Apple may be cutting back on iPhone 6s orders

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What will you get this Black Friday?
Not the 6s Apple thought it would be?
Photo: Jim Merithew/Cult of Mac

Despite the iPhone 6s’ record-shattering 13 million unit sales in its first three days, reports coming out of Apple’s supply chain suggest that manufacturer Pegatron has stopped operating several of its iPhone 6s production lines in Shanghai — and may even be laying off some employees who were hired to work on the handset.

While this has the distinct feel of an unsubstantiated rumor to it, Pegatron has come forward and acknowledged that it’s actually true.

But hold back your “Apple will go bankrupt in six months” placards for now; things aren’t exactly as they first appear…

Specifically, Pegatron says that it has halted several of its iPhone 6s production lines in Shanghai… but only so that they can be moved to a factory in Kunshan, eastern China, where room is less tight than it had been in Shanghai.

As for the workers losing their jobs, those who are unwilling to move to the Kunshan factory will be laid off, Pegatron says.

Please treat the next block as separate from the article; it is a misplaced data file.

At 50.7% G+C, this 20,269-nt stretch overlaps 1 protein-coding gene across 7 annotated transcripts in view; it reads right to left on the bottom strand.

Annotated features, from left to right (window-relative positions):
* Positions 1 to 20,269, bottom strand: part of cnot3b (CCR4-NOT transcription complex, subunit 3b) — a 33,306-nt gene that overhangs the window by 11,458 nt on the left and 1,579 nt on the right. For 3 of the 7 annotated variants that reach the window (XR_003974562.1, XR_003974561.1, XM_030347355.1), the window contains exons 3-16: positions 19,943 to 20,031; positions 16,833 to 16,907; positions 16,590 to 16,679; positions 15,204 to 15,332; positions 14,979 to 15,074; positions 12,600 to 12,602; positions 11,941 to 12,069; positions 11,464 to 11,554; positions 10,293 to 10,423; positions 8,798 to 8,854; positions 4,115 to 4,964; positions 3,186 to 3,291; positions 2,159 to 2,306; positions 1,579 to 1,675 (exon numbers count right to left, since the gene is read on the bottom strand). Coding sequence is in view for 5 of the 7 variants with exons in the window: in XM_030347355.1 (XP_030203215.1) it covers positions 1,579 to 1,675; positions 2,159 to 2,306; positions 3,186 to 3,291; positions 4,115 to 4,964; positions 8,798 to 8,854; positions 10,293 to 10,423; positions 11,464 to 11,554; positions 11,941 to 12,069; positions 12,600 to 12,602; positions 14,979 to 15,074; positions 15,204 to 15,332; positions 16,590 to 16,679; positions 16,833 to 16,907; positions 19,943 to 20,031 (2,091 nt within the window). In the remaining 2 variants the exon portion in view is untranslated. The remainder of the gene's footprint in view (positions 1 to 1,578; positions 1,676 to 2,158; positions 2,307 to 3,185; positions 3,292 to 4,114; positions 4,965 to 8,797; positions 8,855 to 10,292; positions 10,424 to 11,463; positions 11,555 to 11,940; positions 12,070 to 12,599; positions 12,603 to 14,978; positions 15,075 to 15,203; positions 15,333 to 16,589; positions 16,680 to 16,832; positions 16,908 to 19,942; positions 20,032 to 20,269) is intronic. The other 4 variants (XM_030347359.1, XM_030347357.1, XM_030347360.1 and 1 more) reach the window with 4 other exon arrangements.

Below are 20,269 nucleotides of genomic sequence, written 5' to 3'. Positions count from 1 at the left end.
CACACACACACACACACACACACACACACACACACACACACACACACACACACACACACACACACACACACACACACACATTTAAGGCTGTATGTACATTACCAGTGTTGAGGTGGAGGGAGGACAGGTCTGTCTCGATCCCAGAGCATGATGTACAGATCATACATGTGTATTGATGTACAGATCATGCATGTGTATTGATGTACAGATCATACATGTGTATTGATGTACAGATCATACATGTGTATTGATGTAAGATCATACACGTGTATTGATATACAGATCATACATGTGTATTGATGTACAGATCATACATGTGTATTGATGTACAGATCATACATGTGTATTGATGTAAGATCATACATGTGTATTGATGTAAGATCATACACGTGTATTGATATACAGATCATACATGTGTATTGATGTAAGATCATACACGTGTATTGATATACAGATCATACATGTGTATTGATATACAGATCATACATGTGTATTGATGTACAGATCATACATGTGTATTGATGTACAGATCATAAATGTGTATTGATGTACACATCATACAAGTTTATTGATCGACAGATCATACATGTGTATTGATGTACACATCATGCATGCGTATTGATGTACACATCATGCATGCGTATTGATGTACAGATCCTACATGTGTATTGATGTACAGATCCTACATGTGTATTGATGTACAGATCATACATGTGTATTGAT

There have been a growing number of reports suggesting that sales of the iPhone 6s indicate that Apple’s iPhone market may finally be slowing down. Yes, Apple sold 3 million units more this year in the handset’s first weekend than it did last year (where the iPhone 6 and 6 Plus sold 10 million units opening weekend.)

However, Apple also front-loaded sales this year by incorporating new markets into the launch lineup — including China, which Tim Cook thinks will soon represent Apple’s biggest market in the world. On a market-by-market basis, reports from some countries suggest that the iPhone 6s and 6s Plus may have sold around 10-15 percent fewer units than last year’s iPhone 6.

I’ll wait for a bit more clarification about this story, though. Even if Apple has lowered its orders from Pegatron, that could simply mean the company is shifting those orders to other manufacturers — ones, perhaps, which have suffered less damaging allegations about worker rights in recent times.

Source: Digitimes